Courts Have No Business Determining the “True” Requirements of Any Religion

June 13 2018

Writing for the majority in the Supreme Court’s ruling on the case of the Christian baker who refused to bake a cake for a same-sex wedding, Justice Anthony Kennedy noted that “it hardly requires restating that government has no role in deciding or even suggesting whether the religious ground for [a] conscience-based objection is legitimate or illegitimate.” Howard Slugh believes this point very much worth stating, and argues that it has particularly important consequences for Jews:

Governmental entities have a nasty habit of refusing to protect religious practices that are, in their view, religiously mistaken or illegitimate. . . . On June 5, one day after the Supreme Court decided Masterpiece, a district-court judge handed down a decision in Estes v. Clark. In that case, a Jewish prisoner named Bruce Estes sued his prison for refusing to provide kosher food as well as a ram’s horn for use in traditional holiday services.

The prison argued that Estes could not claim it had deprived him of religious liberty because the prison food was kosher enough to meet his religious needs. . . . [B]ased on its understanding of Judaism, the food was kosher. The prison even hired a rabbi to testify that Estes misunderstood his faith. Estes hired his own rabbi to testify that the prison was not, in fact, properly preparing kosher food.

It should be immediately obvious that this sort of religious debate has no place in an American court. Judges are not qualified to determine which rabbi speaks for the only “True Judaism,” if such a thing even exists. And, even more important, the law would protect Estes’s right to religious liberty even if his personal faith differed from normative Judaism. Every American has a right to live in accordance with his conscience, regardless of whether he follows an orthodox faith. Fortunately, the court saw through the prison’s nonsense. It decided that, for the purposes of Estes’s religious-liberty claim, the relevant question was whether eating the prison food would violate his own sincere religious beliefs. The court recognized that it had no business attempting to discover and apply the “true” Jewish law. Rather, it had to accept the validity of Estes’s sincere religious beliefs. . . .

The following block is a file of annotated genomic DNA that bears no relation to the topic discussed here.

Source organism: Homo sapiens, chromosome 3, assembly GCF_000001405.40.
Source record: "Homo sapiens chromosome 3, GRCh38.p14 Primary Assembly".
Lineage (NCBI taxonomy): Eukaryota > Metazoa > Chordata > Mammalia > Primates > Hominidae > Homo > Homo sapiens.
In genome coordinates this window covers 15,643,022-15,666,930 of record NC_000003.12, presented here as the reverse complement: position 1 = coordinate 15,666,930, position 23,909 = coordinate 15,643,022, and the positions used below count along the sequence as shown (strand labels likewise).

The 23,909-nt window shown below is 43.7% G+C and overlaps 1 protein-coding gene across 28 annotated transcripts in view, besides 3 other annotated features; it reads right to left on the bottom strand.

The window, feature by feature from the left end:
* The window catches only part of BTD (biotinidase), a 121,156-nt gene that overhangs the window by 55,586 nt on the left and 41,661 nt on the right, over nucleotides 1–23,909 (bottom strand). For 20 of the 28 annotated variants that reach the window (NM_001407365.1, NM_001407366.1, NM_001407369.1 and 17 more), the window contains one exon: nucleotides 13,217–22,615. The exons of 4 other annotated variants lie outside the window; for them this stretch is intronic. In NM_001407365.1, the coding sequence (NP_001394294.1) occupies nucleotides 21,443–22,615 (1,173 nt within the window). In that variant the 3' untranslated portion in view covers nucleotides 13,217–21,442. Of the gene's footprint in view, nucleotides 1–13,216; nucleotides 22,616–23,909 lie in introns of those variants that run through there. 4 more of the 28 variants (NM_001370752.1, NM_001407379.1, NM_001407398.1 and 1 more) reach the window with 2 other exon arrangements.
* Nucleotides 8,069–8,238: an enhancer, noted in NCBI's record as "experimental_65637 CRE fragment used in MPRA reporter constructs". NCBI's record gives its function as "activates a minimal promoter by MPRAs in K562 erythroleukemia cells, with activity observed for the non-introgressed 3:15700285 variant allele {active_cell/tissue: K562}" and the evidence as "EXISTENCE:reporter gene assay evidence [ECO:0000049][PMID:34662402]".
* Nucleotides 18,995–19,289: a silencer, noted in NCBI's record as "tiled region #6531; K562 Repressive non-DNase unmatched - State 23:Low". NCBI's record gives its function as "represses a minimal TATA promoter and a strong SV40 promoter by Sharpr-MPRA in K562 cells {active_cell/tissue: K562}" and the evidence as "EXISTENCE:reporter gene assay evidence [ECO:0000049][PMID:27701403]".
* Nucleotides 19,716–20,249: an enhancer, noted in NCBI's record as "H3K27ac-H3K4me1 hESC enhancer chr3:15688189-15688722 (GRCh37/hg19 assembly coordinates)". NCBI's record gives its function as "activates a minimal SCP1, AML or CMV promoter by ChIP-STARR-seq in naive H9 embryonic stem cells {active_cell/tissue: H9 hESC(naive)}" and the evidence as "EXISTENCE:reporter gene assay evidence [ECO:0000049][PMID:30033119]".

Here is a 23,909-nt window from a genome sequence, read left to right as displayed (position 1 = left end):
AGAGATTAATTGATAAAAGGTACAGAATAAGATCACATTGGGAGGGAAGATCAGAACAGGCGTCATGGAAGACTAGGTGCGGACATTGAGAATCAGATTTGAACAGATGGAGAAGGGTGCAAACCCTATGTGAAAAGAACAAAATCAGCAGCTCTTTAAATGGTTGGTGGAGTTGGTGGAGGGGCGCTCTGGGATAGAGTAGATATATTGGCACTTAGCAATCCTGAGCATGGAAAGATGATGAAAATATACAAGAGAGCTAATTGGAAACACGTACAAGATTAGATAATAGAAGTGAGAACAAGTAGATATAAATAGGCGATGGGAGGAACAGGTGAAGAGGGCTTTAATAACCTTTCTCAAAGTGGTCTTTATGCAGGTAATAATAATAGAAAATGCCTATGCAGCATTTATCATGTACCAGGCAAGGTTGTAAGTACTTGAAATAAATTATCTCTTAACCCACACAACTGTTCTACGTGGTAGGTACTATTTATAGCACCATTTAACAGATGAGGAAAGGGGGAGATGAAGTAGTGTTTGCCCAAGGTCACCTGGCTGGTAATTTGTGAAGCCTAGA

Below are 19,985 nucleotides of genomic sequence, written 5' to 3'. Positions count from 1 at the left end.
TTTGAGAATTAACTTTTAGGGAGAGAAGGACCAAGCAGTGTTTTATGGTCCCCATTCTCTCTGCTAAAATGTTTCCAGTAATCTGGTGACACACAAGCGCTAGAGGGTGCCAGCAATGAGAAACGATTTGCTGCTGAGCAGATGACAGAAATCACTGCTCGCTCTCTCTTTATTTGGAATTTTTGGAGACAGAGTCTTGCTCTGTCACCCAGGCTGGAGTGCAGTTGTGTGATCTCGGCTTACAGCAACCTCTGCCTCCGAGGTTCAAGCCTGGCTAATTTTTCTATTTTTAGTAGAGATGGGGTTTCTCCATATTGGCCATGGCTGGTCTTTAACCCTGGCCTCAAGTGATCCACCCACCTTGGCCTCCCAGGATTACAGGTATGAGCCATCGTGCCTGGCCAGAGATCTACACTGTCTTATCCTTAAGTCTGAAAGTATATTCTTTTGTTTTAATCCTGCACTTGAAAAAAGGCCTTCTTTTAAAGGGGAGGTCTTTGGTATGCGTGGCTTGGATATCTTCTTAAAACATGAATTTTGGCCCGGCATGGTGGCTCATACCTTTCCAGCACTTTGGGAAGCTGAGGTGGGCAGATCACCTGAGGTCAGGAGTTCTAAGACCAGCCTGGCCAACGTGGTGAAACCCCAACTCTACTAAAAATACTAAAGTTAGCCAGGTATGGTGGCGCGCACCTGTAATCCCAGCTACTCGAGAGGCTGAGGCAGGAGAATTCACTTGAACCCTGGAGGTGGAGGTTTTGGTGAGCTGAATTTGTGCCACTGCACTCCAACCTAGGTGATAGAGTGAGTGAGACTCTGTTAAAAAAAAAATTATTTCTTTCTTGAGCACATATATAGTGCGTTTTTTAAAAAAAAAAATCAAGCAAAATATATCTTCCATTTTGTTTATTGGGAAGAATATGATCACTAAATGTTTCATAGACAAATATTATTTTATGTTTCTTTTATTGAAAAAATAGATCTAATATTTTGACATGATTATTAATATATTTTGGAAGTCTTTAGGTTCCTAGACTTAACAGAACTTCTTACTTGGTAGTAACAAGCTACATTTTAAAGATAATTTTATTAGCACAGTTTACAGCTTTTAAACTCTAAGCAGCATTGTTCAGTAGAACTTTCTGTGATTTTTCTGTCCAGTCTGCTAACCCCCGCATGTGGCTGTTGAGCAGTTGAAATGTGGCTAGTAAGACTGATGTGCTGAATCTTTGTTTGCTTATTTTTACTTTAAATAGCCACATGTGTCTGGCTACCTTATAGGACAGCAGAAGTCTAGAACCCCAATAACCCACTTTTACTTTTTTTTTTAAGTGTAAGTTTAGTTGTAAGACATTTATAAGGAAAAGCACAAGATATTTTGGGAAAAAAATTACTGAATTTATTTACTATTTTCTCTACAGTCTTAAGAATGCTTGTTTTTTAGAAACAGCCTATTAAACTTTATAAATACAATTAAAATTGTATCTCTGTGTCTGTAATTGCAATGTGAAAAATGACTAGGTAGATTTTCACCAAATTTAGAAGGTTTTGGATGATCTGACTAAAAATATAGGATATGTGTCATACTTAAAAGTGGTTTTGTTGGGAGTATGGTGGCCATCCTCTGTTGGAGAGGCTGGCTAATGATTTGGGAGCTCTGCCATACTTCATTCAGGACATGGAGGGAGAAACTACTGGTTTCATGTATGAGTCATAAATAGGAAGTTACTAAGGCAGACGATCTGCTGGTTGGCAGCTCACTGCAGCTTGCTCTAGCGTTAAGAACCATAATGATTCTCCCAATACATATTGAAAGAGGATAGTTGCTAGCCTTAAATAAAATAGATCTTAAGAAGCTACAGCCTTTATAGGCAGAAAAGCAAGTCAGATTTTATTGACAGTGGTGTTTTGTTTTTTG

Unfortunately, these cases do not always go as well as the Estes case has gone so far. . . . Minority religions, such as Judaism, are the most vulnerable to mistreatment by judges inclined to play religious inquisitor. Judges, most of whom are likely unfamiliar with Jewish practices, are more likely to misunderstand or discount the importance of those practices relative to more common religious rituals. . . . Jews observe laws that may strike non-Jews as obscure, from refusing to wear a mixture of wool and linen to only eating wheat harvested at certain times of the year. Jewish Americans’ religious liberty should not depend on a judge’s ad-hoc determinations regarding the validity of such practices.

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More about: American law, Freedom of Religion, Gay marriage, Religion & Holidays, U.S. Constitution

 

Nikki Haley Succeeded at the UN Because She Saw It for What It Is

Oct. 15 2018

Last week, Nikki Haley announced that she will be stepping down as the U.S. ambassador to the United Nations at the end of the year. When President Trump appointed her to the position, she had behind her a successful tenure as governor of South Carolina, but no prior experience in foreign policy. This, writes Seth Lispky, turned out to have been her greatest asset:

What a contrast [Haley provided] to the string of ambassadors who fell on their faces in the swamp of Turtle Bay. That’s particularly true of the two envoys under President Barack Obama. [The] “experienced” hands who came before her proceeded to fail. Their key misconception was the notion that the United Nations is part of the solution to the world’s thorniest problems. Its charter was a vast treaty designed by diplomats to achieve “peace,” “security,” and “harmony.”

What hogwash.

Haley, by contrast, may have come in without experience—but that meant she also lacked for illusions. What a difference when someone knows that they’re in a viper pit—that the UN is itself the problem. And has the gumption to say so.

This became apparent the instant Haley opened her first press conference, [in which she said of the UN’s obsessive fixation on condemning the Jewish state]: “I am here to say the United States will not turn a blind eye to this anymore. I am here to underscore the ironclad support of the United States for Israel. . . . I am here to emphasize that the United States is determined to stand up to the UN’s anti-Israel bias.”

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More about: Nikki Haley, U.S. Foreign policy, United Nations, US-Israel relations